January 31, 1996: #8 North Carolina 73, Duke 72

Duke led 37-20 over North Carolina with less than five minutes to go in the first half and took a 42-30 advantage into the locker room at halftime. North Carolina managed to close the gap to 44-42 with 14:14 remaining in the game, but the Blue Devils stretched the lead back to 11 with 8:44 left. The Tar Heels fought back and pulled within one behind scoring from six different players over the next few minutes. Steve Wojciechowski hit a three-pointer to give Duke a 72-68 lead with 1:13 to go. Shammond Williams answered with a three to cut the Duke lead to one with 58 seconds left, and North Carolina forced a turnover on the ensuing inbounds pass. Jeff McInnis drove the lane and fed Serge Zwikker, whose shot was blocked by Greg Newton, but Dante Calabria was there for the tip-in and a 73-72 Carolina lead. Duke's Ricky Price could not connect on a jumper at the buzzer, and the Tar Heels escaped.

February 28, 1998: #1 Duke 77, #3 North Carolina 75

Just two months removed from a broken foot that most assumed would sideline him for the season, Duke freshman Elton Brand rallied the Blue Devils from a 64-47 second-half deficit with 12 minutes remaining to a 77-75 victory over North Carolina. The victory earned Duke the ACC regular-season championship and Coach Mike Krzyzewski his 500th victory in the most memorable game of the college season. Duke tied the game at 75-75 on a slashing floater by sophomore Chris Carrawell with 2:00 remaining and took the lead for the first time on a driving basket by Roshown McLeod one minute later as the North Carolina offense lapsed into a series of turnovers and errant shots. Both point guard Ed Cota and freshman center Brendan Haywood had a chance to tie the game from the free-throw line in the waning seconds, but both missed the first of two free throws, and the Tar Heels were unable to turn intentional misses on the second attempts into points.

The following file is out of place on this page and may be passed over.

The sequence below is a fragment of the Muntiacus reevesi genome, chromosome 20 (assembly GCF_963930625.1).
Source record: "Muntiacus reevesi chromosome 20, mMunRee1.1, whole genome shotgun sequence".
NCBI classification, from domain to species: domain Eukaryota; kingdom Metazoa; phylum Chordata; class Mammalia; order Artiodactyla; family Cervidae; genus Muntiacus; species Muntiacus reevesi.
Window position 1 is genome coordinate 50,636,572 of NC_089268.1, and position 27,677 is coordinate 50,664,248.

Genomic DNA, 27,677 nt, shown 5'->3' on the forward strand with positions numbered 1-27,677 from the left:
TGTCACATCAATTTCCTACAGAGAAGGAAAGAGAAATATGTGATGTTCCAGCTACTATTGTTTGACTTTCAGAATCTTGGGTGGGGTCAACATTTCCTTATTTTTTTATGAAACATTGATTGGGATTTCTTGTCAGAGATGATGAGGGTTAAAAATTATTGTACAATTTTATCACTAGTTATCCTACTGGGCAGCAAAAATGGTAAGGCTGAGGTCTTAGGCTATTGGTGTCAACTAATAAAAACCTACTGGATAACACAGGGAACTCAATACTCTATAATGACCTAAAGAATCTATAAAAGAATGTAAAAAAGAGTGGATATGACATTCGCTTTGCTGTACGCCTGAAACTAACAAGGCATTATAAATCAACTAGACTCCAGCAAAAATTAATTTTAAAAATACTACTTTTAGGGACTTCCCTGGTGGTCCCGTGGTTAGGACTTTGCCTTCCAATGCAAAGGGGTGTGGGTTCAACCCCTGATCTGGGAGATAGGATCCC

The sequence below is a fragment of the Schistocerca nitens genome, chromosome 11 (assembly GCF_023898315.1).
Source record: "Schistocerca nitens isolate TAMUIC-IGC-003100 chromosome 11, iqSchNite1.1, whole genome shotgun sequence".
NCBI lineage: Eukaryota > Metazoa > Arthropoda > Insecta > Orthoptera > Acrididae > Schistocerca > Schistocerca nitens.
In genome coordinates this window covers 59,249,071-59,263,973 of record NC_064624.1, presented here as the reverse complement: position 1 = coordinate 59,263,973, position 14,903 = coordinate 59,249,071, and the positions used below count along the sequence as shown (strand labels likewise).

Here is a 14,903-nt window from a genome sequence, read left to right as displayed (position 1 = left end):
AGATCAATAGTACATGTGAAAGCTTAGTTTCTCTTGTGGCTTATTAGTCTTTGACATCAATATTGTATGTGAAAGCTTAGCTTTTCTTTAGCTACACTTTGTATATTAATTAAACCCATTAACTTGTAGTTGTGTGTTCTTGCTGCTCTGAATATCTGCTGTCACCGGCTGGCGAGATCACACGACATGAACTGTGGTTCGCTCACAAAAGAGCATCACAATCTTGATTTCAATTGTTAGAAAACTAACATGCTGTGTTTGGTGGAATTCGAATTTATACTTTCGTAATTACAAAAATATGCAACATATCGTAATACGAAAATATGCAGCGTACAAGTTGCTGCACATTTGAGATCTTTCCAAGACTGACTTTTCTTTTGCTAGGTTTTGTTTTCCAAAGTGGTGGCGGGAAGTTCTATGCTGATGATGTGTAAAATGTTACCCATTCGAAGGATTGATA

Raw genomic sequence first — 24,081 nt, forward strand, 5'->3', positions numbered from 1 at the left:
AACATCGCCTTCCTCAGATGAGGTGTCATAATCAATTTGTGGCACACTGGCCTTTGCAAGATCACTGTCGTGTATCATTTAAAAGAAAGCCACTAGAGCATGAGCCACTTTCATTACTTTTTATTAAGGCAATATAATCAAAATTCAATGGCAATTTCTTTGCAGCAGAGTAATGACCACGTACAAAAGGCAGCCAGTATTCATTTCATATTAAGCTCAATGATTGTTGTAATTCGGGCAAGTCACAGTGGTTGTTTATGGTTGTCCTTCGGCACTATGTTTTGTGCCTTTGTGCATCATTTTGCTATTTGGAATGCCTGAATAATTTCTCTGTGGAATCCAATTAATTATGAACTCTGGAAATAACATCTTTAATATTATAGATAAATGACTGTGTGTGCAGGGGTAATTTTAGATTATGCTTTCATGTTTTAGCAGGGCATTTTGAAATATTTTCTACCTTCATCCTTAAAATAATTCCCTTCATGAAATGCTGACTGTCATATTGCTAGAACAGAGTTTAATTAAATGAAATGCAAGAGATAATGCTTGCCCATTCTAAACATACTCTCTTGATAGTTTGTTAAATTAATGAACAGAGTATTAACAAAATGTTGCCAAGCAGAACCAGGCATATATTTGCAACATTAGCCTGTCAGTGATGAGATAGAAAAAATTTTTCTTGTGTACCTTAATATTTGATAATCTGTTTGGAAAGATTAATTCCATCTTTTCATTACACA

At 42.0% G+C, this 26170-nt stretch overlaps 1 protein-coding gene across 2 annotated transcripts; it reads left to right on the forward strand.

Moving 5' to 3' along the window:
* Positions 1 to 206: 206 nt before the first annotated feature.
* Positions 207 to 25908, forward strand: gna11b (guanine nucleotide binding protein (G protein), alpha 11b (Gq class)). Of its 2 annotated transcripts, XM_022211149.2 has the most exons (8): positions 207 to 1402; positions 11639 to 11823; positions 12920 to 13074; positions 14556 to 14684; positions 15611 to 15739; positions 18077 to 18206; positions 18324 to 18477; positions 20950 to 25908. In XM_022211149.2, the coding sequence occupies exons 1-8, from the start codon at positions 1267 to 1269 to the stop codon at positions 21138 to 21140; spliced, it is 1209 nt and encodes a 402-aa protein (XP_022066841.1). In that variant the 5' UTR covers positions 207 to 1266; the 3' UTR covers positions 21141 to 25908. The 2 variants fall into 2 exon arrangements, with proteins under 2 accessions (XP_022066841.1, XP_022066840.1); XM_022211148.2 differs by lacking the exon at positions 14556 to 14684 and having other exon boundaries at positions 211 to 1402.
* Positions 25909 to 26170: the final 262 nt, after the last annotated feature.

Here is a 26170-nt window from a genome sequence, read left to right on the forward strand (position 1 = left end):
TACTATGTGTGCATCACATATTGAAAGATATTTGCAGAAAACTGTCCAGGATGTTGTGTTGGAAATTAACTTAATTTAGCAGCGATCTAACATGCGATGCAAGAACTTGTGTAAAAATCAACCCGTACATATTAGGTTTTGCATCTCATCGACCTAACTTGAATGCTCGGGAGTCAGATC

February 3, 2000: #3 Duke 90, North Carolina 86 (OT)

The Tar Heels were unranked coming into the game for the first time since 1990. Shane Battier scored 14 first-half points for Duke and North Carolina turned the ball over 14 times to give the Blue Devils a 17-point halftime lead. Duke eventually took a 19-point lead early in the second half. North Carolina then turned the tide down the stretch, scoring on 19 of its final 22 possessions, including a three-pointer by Joseph Forte with 5.2 seconds left to send the game to the extra period at 73-73. The Blue Devils scored on their first six possessions in overtime and got seven points from Carlos Boozer in the extra frame to hold on for the 90-86 victory.

February 1, 2001: #4 North Carolina 85, #2 Duke 83

Brendan Haywood, who entered shooting 48 percent from the line, made a pair of free throws with 1.2 seconds left and the Tar Heels beat the Blue Devils 85-83 in Cameron Indoor Stadium. Joseph Forte had 24 points and a career-high 16 rebounds for North Carolina. Duke tied it for the last time with 9.3 seconds left on a three-pointer by Mike Dunleavy, Jr., who had missed his first five three-point attempts. Shane Battier fouled out when he crashed into Haywood 30 feet from the hoop with 1.2 seconds left, leading to the game-winning free throws, the outcome only decided after freshman Chris Duhon's half court heave drew back iron at the buzzer.

March 9, 2003: North Carolina 82, #10 Duke 79

In the two teams' meeting in Chapel Hill, North Carolina coach Matt Doherty and Duke assistant coach Chris Collins "bumped heads" after North Carolina player Raymond Felton was injured by Dahntay Jones while both players were looking for a rebound. Subsequently, Duke player Andre Buckner bumped Doherty and several players from both teams became involved in shoving matches before officials finally restored order. North Carolina prevailed 82-79 when Jones' 30-footer that would have tied the game was waved off for coming after time had expired.[10]